The large and small airways in our lungs are like a tree, explains Dr Omar Usmani, Reader in Respiratory Medicine and Consultant Physician at the National Heart and Lung Institute, Imperial College London & Royal Brompton Hospital. “The large airways represent the trunk and bigger branches, and the small airways are like the much smaller branches extending into the leaves. In COPD, we call those small airways ‘quiet’ or ‘silent’ – not because they actually are, but because our listening tools haven’t been that sensitive to pick up the noisy disease of COPD.”

Traditional COPD diagnosis has relied on symptoms – such as increasing breathlessness, coughing or sputum – and conventional lung function testing using spirometry, which has tended to identify the large airways, leaving problems in the small airways undetected. To put this in perspective, the larger airways, if condensed, would occupy an A5 piece of paper, while the small airways would account for a staggering 140 square metres.

“Spirometry’s not always an easy test,” says Usmani, “because it requires a forced exhalation effort that doesn’t really reflect how the lungs normally work. New methods of lung function testing using oscillometry is much more comfortable: you sit in a chair breathing normally and get results immediately.”

 

Small matters

 

Another part of the challenge has been the size of drug particles used in treatment devices: COPD is caused by noxious, large particles (for example, as ingested by smoking) which can get into all the airways, and the particles in inhalers have been fairly large too, which means that only 10-15% gets down into the lungs.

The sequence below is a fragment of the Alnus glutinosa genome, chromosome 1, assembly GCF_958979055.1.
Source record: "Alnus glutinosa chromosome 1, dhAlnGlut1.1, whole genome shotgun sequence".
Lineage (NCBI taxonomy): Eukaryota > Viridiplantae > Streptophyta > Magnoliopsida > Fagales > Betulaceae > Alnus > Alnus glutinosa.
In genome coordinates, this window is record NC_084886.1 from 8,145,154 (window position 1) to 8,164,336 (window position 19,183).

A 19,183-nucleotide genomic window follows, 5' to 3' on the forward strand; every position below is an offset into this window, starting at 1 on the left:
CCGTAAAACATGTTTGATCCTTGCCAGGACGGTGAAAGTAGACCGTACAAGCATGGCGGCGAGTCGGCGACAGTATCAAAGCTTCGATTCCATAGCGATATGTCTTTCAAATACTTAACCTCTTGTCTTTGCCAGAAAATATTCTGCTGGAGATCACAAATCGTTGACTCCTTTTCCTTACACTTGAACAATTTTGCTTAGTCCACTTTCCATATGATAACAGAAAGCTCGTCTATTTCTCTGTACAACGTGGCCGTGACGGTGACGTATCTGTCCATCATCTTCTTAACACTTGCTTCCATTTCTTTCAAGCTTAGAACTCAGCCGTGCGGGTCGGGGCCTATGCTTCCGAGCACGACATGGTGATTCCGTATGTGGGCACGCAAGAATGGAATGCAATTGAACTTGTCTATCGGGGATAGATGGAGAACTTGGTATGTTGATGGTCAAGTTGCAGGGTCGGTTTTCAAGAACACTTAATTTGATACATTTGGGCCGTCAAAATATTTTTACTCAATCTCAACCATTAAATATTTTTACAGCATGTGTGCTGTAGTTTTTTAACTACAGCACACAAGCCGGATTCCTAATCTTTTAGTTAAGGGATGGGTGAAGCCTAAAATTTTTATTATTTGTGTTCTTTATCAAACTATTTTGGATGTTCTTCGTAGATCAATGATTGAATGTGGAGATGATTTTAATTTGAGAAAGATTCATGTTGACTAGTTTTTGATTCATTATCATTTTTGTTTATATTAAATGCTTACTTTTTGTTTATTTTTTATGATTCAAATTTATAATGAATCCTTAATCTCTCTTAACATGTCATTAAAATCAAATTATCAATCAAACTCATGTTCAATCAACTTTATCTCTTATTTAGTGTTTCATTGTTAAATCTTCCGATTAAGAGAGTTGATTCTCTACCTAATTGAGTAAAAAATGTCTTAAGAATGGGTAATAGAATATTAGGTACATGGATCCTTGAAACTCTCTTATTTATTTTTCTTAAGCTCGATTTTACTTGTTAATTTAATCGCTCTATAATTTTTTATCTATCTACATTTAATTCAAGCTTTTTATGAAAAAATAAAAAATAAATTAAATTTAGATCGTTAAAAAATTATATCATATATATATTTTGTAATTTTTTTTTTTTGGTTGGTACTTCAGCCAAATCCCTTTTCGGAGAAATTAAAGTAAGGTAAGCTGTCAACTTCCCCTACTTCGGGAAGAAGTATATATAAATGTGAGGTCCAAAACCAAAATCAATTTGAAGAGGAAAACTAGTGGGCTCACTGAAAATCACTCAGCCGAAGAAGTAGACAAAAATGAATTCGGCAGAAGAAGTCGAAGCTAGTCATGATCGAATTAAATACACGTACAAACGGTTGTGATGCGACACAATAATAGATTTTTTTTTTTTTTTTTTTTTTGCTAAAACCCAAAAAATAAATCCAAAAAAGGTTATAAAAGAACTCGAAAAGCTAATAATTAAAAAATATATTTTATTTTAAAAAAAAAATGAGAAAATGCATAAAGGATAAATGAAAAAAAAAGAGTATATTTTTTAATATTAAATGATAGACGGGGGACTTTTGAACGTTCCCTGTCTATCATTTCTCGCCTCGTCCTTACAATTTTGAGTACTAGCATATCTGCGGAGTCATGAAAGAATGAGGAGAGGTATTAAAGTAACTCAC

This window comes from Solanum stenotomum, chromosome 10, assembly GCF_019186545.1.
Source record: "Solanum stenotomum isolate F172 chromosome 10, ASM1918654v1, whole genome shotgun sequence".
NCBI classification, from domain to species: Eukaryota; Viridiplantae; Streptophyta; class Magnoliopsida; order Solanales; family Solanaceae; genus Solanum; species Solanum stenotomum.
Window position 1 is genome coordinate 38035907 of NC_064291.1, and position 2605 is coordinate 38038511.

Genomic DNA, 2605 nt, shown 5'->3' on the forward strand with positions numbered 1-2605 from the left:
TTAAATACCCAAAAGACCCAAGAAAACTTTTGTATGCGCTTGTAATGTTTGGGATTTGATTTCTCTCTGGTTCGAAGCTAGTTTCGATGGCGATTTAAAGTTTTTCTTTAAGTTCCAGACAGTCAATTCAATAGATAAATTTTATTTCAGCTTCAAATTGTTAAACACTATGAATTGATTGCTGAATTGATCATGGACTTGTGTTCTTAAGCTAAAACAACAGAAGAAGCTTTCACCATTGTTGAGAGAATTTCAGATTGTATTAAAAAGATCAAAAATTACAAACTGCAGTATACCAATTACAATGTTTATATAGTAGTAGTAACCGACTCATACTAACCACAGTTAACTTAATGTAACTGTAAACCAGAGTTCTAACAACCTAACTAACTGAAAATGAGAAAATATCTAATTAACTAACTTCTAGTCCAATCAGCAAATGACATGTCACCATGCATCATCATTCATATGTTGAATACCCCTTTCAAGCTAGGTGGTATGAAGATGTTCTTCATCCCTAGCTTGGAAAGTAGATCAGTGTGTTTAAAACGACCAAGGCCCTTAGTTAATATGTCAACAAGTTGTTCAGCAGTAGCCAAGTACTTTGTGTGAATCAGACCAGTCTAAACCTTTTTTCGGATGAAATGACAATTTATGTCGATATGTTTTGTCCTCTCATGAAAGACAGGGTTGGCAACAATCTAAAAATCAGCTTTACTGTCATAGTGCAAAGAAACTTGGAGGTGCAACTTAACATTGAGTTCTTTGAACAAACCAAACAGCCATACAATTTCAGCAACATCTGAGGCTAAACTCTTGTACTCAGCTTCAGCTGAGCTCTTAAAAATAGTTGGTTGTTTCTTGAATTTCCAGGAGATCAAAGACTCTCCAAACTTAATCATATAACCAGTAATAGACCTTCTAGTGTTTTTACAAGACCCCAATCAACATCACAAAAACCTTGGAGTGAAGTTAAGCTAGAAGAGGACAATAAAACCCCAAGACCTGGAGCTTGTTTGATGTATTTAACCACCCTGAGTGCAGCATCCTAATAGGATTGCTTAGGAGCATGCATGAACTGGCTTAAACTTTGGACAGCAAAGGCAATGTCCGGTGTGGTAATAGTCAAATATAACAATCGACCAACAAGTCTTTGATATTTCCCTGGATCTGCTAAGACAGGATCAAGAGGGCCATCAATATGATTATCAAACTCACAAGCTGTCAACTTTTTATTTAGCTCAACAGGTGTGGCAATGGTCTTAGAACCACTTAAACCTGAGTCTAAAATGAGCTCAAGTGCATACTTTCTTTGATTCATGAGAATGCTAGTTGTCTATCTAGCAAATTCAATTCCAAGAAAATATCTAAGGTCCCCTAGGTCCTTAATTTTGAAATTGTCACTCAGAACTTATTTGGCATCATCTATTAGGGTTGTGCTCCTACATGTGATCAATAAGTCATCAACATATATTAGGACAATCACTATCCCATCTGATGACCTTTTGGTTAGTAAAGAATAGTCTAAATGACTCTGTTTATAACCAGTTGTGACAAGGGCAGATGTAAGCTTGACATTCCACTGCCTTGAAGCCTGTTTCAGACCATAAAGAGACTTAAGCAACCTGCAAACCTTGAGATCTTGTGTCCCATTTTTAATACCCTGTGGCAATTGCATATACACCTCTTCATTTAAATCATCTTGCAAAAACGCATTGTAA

Over recent years, there’s been a lot of innovation in meeting the challenge of improving treatment delivery, says Usmani. “Aerosol and formulation scientists got together with device engineers, with the result that we now have inhalers which can achieve a hugely improved rate of 30-40% deposition in the lungs. That’s thanks to the use of smaller particles which can also go deeper into the small airways, but it also depends on how fast you inhale from the device.”

 

Correct use of devices key in COPD management

 

How to use the inhaler is a key area where there is still a lot of education to be done, he says, both among the general public and practitioners. “The first things practitioners should do when a COPD patient isn’t responding to treatment is not just to increase the dosage, but to teach the patient how to use the device correctly,” says Usmani. “The fact is that healthcare practitioners themselves are still poorly trained in how to use devices.”

However, education among practitioners is ongoing, and GPs may also have pharmacists or nurses on hand to help patients, which eases the restriction on the doctor’s time. “It has to be a shared, informed decision between healthcare practitioner and patient,” stresses Usmani.

Further developments he and other specialists are working on include the use of stents or coils to collapse damaged parts of the lung, allowing healthy lung tissue to grow into that area.

“These are ‘watch this space’ developments,” Usmani explains. Despite continuing challenges, “these are exciting times in COPD testing and treatment.”